Workplace as an HR intervention

Thursday last week I was visiting a consultant in her office in a mid-sized provincial town. The office was in a 1930’s villa. Very classy. She proudly showed me around. Big rooms with high ceilings. A meeting room with a big oak wood table and Eames chairs to receive the clients. Modern art on the walls. A kitchen to make coffee, and where the staff could meet for lunch.

I took the train to Amsterdam, for a workshop in B-Amsterdam. B-Amsterdam is a workplace environment in the old IBM headquarters on the west side of Amsterdam. The building has been empty for a long time. Some adventurous entrepreneurs, with the owner of the building, are creating an innovative multi-user work environment. “We bring entrepreneurship within everyone’s reach by providing the right spaces, toolsets and social environment“. If you enter the building, it is buzzing environment. It looks as if everyone who brings a hammer, nails and wood can build their own office. Start-ups have offices, self-employed professionals can find a desk to work on, there is a university for entrepreneurs and there is always training going on with title’s as “disruptive health management“. Some big corporates have also brought in wood and glass to build a meeting place, as they want to be where the action is.
Two extremes: the nice quiet villa, and the somewhat rough open work environment of B-Amsterdam.

Workplace design is an important HR intervention

In the drawing below I tried to outline the evolution of workplaces as I have experienced it.


                                   Figure 1: Evolution of workplace during the last decades

A. The villa

An office that gives you status. You can receive customers and they will be impressed. In The Netherlands this is a favorite for boutique consultancies and executive search firms. In terms of spontaneously meeting different people, this is a difficult environment.

B. The traditional office

Many big and small rooms. Corner office for the big bosses. The juniors are sharing a room. Type B is slowly disappearing. It is too expensive and not flexible enough.

C. Open space

B transformed into C. Open space is the norm in C. Many organizations have not handled the transformation well. They tore down the walls, put in some fancy desks and sofas and hoped it would work. At least the average square meters per employee came down. There are many variants of C. Often the employees are driven out of the office. “We only want you to come to the office if you have to meet other people”. Working from home became accepted. Many organizations are still in the middle of trying to get the best out of C. Telephone booths are installed, so that people who phone do not disturb the others. Some bosses create new closed offices, as “they have so many important meetings”. HR and Legal also claim seclusion, and so on.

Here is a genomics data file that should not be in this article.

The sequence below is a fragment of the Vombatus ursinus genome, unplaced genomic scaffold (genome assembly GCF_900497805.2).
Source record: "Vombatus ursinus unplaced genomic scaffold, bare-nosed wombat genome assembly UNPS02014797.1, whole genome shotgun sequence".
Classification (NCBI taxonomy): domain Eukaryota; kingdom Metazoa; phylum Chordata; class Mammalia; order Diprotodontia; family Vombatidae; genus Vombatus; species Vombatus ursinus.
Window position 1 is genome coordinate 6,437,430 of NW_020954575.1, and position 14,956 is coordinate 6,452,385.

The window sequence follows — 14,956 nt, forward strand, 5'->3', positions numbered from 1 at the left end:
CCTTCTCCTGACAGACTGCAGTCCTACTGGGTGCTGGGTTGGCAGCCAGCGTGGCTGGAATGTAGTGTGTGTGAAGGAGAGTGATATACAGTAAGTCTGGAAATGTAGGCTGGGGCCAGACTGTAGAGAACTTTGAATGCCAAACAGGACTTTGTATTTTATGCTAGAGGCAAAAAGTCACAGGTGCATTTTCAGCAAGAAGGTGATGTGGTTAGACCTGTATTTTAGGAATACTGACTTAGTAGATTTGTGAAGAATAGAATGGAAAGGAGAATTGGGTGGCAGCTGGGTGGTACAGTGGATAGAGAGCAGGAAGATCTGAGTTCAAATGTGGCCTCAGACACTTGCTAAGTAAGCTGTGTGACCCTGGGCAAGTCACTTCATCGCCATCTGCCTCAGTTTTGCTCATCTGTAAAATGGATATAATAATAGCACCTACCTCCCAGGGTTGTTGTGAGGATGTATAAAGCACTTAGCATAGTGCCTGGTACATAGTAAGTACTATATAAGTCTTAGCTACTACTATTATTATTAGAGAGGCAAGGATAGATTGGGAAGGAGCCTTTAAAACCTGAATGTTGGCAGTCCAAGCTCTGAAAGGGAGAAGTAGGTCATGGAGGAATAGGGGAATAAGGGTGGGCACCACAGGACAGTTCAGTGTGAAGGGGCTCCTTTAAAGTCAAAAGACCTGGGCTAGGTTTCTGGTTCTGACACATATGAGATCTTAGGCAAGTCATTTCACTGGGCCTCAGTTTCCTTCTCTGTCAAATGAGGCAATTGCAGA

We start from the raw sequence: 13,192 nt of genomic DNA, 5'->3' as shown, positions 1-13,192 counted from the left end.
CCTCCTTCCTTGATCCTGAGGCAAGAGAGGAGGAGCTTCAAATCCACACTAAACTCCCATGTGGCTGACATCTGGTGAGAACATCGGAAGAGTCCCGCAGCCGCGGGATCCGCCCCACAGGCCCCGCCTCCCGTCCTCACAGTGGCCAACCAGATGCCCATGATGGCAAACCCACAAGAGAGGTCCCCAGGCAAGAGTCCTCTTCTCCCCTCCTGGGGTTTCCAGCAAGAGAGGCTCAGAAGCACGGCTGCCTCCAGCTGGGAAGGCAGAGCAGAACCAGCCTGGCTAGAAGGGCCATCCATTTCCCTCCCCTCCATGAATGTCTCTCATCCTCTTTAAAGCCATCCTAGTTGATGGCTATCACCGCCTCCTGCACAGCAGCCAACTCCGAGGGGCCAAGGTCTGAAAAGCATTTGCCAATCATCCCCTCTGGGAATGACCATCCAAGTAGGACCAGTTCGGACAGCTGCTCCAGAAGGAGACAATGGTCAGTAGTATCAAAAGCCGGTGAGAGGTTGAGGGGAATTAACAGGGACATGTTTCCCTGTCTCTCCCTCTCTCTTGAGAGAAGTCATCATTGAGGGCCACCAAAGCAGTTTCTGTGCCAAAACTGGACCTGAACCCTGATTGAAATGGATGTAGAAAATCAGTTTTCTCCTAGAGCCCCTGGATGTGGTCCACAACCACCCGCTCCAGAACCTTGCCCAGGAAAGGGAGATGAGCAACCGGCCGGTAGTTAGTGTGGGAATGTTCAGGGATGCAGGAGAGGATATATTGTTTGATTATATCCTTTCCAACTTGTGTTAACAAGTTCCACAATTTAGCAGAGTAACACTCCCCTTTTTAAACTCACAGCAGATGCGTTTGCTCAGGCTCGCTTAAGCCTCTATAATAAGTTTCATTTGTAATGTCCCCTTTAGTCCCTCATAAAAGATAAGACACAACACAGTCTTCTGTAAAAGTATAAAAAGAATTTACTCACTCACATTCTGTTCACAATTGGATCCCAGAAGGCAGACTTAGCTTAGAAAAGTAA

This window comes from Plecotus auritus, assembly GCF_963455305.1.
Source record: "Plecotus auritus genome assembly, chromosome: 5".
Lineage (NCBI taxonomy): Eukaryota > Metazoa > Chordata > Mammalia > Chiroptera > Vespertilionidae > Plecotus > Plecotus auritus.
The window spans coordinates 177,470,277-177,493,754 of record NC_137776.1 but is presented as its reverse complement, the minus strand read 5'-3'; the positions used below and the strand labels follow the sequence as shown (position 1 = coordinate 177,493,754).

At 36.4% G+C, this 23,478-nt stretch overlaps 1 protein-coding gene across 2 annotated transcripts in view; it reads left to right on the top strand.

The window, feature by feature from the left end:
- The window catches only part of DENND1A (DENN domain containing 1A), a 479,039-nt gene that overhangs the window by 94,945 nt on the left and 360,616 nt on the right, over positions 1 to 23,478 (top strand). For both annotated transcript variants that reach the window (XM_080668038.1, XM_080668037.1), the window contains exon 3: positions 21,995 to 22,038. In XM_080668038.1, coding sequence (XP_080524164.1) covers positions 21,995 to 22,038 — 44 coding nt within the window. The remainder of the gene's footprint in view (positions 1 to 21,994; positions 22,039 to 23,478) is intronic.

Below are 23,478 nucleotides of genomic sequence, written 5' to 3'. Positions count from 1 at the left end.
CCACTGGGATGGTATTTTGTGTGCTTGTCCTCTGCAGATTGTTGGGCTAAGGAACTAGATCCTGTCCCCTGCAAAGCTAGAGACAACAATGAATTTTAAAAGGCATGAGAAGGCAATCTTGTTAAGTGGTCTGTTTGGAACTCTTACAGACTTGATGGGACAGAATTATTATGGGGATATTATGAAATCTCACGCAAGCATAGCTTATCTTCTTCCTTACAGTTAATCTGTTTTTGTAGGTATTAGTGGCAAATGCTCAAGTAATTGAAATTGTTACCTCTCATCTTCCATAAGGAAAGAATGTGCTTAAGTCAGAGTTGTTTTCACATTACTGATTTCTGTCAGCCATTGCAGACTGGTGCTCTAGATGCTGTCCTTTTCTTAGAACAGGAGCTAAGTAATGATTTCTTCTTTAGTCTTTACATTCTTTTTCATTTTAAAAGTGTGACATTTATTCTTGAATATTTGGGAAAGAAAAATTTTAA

What you also see appearing: a nice Starbucks type of café on the ground floor, where employees can drink their morning coffee, and have meetings with clients and suppliers.

D. The nice office

In some ways D is a step back. Some companies have come to the conclusion that collaboration is not enhanced if many people work from home. It is very difficult to replace physical proximity with video conferencing, Skyping or WebExing. In D they create a nice office. A more homely office. Breakfast is served and also a nice lunch. There is a fitness room and a recreational area. There are various nice meeting rooms, and also little cells where you can concentrate. Maybe even a room with a bed where you can take a little nap. The companies who use concept D want their people to be in the office, and to feel at home in the office. Example: look at the pictures of the various Google offices around the world.

E. A collaborative open environment

D has limitations. Often it is still one company in one office. The environment inside the office is very nice, but it is still a closed community. Big walls and security are there to keep others out. Guests are allowed, but not everywhere, and they have to wear a badge, clearly showing: ‘Watch out, stranger on board!”.
Concept E is an open environment. Everybody is welcome. No borders, transparency is the norm. E is an environment that stimulates what is called “casual collisions”. More and more organisations realise that innovations are not developed by the innovation department. Innovations occur when people with a different background, different experience and different skill sets coincidentally meet and inspire each other. A company like Zappos, with their HQ in down town Las Vegas, is somewhere between D and E. They have their own HQ, but this is an open environment with many connections to people outside. B-Amsterdam, as described above, is moving more into full E.

Very interesting developments are ahead. Improving innovation and collaboration is high on the agenda of many organisations. The way the workplaces are designed can be a good accelerator. I think many people have to come out of their closed offices, and they will flourish more in open, diverse and collaborative environments.


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